when pamela jean headed for the florida sun, she left her books behind
Those of you with eagle eyes and elephant memories will recognize Pamela Jean Bryant as one of the coeds featured in our September 1977 pictorial Girls of the Big Ten. She almost didn't make it: The story of how Miss April came to our attention demonstrates the old adage that some days you can eat the bear and some days the bear eats you. Relates Pamela: "I have never regarded myself as particularly beautiful. I didn't think anyone else did either. Only a few days before Playboy photographer David Chan showed up on the campus of Indiana University I had applied for a modeling job in a local fashion show and had been turned down. But I refuse to let setbacks get to me, so I responded to the ad David had put in the student newspaper, asking for girls to try out for a Girls of the Big Ten feature. I was surprised when, during our interview, he suggested that I was Playmate material."
Over the next few months, as we became better acquainted with Pamela, we grew to respect her resilience and self-determination. "I've always been an optimist," she says. "I never give in to other people's opinions. I had a rather mixed-up childhood, shuttled from one foster home to another. I had seven mothers and seven fathers, and all of them told me my faults, my guilts, their idea of who I was. I've been told I'm lost and lonely by lost and lonely people. I've stopped listening to others and started listening to myself. I'm proud of the dent I've made in the world to date. I'm glad that I am young and have a career to look forward to. I'm going to strut my stuff and get by on the good times I give myself." At the end of her freshmen year, Pamela decided she could learn more about herself outside school. She packed as many of her belongings as would fit into a station wagon and set out for Florida. ("I had to leave behind my collection of stuffed animals, one from each fostor home.") She found a place to live in Palm Beach and, under the tutelage of a screenwriter friend, has begun piecing together her own life story. "I get up every morning and sit at the typewriter for two hours. I'm reliving my childhood and creating a new person."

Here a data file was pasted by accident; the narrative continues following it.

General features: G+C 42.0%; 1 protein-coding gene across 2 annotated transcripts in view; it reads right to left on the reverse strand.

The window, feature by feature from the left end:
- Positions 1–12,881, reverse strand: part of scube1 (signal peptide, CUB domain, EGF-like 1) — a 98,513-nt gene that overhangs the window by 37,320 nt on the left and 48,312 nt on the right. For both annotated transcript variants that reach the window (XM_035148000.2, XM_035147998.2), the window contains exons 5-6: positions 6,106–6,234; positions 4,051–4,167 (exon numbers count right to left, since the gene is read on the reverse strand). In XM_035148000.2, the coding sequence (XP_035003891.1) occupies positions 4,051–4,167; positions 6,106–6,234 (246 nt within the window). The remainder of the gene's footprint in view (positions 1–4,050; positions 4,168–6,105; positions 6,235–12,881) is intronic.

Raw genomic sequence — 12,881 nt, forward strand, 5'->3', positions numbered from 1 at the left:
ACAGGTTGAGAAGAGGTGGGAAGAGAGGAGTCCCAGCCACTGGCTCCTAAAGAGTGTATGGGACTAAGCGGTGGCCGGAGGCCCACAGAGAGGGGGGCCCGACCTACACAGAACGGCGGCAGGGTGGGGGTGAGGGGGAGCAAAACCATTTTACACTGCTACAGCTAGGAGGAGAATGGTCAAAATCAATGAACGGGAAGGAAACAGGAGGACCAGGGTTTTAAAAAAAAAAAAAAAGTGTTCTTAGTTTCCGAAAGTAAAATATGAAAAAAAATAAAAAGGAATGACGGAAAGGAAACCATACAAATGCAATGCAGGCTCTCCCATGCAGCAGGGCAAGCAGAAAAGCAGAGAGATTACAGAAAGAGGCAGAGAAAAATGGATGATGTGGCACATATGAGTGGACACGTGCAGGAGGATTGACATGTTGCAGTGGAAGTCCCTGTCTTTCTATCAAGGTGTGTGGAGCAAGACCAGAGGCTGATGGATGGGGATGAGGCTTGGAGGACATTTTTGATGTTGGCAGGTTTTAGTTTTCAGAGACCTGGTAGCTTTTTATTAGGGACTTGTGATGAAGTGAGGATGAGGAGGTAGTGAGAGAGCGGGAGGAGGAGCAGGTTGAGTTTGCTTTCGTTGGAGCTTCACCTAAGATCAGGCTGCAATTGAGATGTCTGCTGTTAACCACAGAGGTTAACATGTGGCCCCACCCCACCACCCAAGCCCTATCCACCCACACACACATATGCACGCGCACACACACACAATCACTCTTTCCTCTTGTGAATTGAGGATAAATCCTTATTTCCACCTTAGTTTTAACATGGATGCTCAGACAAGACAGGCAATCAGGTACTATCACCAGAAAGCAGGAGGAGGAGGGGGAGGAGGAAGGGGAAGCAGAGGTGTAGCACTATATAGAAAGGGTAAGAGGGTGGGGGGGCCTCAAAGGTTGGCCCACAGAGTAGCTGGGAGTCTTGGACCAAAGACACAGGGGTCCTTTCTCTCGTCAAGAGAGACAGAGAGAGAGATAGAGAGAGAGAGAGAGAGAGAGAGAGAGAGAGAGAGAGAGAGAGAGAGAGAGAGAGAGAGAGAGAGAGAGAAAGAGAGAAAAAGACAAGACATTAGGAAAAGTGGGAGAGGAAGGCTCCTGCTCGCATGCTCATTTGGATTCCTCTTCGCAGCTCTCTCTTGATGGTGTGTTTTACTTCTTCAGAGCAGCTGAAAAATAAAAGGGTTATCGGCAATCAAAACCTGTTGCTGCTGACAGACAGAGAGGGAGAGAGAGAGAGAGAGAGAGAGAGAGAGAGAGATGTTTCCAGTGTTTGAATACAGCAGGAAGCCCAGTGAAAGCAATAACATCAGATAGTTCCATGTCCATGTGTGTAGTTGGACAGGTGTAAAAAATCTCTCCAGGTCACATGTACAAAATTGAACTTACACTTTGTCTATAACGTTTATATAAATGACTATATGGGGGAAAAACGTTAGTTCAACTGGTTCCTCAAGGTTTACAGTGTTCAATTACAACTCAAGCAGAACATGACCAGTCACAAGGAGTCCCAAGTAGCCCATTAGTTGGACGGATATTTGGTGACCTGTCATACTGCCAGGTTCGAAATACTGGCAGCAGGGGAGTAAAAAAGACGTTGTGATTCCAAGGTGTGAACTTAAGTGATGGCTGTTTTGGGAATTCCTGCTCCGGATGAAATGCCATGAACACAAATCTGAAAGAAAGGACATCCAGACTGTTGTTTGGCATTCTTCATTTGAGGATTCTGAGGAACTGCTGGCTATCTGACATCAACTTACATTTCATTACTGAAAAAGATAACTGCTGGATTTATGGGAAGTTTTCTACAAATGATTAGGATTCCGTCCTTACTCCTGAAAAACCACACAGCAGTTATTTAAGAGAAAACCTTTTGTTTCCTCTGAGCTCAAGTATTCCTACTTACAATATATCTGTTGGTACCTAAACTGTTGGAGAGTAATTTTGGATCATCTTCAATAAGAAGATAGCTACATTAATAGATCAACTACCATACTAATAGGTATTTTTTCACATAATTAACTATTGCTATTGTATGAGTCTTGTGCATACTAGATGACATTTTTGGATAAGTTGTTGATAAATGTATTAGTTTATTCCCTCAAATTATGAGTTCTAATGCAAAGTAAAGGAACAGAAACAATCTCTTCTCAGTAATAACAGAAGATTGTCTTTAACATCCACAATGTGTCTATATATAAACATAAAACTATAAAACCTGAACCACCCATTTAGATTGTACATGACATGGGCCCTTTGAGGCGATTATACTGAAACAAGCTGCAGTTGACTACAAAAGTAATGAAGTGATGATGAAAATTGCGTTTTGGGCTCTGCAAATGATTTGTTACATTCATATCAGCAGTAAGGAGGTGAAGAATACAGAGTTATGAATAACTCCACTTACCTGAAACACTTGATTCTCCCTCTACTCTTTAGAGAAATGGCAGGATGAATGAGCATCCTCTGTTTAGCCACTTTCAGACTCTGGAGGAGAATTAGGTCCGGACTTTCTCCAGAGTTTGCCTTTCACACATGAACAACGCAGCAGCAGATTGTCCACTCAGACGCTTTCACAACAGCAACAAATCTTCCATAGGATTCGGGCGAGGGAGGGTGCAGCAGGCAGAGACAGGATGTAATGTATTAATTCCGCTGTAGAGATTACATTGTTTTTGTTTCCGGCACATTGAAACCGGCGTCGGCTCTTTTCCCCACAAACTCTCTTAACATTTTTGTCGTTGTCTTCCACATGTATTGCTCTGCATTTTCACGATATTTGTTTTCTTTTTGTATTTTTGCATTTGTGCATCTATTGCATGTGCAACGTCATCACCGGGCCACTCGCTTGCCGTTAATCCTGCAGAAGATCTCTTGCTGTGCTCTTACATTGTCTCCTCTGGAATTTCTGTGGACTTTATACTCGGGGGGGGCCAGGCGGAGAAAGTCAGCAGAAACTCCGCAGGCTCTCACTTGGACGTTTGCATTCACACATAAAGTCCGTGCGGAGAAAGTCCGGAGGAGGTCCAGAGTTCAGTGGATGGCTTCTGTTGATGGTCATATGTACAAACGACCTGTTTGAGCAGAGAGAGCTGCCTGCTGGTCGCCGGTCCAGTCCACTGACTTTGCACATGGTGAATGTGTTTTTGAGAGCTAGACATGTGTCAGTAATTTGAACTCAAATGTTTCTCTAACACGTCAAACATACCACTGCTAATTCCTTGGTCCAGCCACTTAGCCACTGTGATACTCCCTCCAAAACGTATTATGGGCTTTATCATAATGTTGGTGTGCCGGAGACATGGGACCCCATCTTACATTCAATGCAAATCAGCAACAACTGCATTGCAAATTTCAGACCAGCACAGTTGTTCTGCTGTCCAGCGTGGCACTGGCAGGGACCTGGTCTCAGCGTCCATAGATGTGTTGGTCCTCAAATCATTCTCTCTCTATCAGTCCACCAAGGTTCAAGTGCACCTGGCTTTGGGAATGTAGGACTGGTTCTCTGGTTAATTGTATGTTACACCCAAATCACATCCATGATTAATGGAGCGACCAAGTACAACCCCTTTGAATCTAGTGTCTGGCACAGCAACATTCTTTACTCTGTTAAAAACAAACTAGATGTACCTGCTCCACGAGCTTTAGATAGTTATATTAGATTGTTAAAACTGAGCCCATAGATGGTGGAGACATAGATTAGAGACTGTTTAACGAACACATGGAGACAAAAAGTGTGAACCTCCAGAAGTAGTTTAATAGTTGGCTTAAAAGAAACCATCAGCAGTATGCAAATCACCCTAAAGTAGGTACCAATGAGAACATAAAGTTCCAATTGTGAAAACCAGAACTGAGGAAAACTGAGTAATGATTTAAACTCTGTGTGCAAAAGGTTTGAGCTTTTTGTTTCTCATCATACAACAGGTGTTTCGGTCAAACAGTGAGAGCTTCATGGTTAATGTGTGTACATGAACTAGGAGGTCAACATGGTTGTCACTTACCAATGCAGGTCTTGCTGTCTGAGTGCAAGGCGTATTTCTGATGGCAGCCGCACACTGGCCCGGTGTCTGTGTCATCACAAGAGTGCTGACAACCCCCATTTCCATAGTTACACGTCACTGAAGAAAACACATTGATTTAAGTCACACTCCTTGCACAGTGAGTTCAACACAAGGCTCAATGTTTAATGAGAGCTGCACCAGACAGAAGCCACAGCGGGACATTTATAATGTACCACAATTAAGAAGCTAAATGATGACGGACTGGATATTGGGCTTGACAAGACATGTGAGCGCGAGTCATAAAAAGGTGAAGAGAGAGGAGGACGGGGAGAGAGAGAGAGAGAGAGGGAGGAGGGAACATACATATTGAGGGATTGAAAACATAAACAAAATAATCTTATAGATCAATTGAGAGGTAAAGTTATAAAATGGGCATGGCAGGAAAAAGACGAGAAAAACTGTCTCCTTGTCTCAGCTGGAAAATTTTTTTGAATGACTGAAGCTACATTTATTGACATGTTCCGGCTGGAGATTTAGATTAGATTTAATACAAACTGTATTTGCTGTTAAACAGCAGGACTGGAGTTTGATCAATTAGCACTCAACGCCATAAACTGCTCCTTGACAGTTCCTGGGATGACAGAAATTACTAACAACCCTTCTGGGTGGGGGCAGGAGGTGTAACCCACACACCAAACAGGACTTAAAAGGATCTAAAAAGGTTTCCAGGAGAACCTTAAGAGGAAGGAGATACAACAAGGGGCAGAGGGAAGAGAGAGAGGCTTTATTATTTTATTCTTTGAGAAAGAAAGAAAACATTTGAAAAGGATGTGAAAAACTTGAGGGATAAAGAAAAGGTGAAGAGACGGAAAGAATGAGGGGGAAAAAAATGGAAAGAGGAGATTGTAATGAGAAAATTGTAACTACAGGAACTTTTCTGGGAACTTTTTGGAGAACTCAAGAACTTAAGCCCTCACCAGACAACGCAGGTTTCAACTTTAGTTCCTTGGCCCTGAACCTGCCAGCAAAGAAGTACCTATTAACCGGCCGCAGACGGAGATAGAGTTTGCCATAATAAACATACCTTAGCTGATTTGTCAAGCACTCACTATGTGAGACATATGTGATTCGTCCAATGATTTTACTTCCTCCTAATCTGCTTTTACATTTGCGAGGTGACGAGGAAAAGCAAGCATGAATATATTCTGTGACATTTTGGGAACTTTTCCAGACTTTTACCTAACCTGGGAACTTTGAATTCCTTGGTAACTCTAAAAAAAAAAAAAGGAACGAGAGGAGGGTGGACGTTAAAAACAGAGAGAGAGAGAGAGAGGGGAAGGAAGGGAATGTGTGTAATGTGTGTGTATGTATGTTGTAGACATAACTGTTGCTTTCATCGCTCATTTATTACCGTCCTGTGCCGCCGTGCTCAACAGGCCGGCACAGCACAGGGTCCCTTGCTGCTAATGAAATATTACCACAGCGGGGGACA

The screenwriter connection has opened a new career for Pam. She has hooked small parts in films. "I'm strong-minded but very open. My emotions are very much on the surface. That's why I know I'll make a good actress someday." With that kind of attitude, we know tomorrow is bound to be a day Pam eats the bear.
Photography by Richard Fegley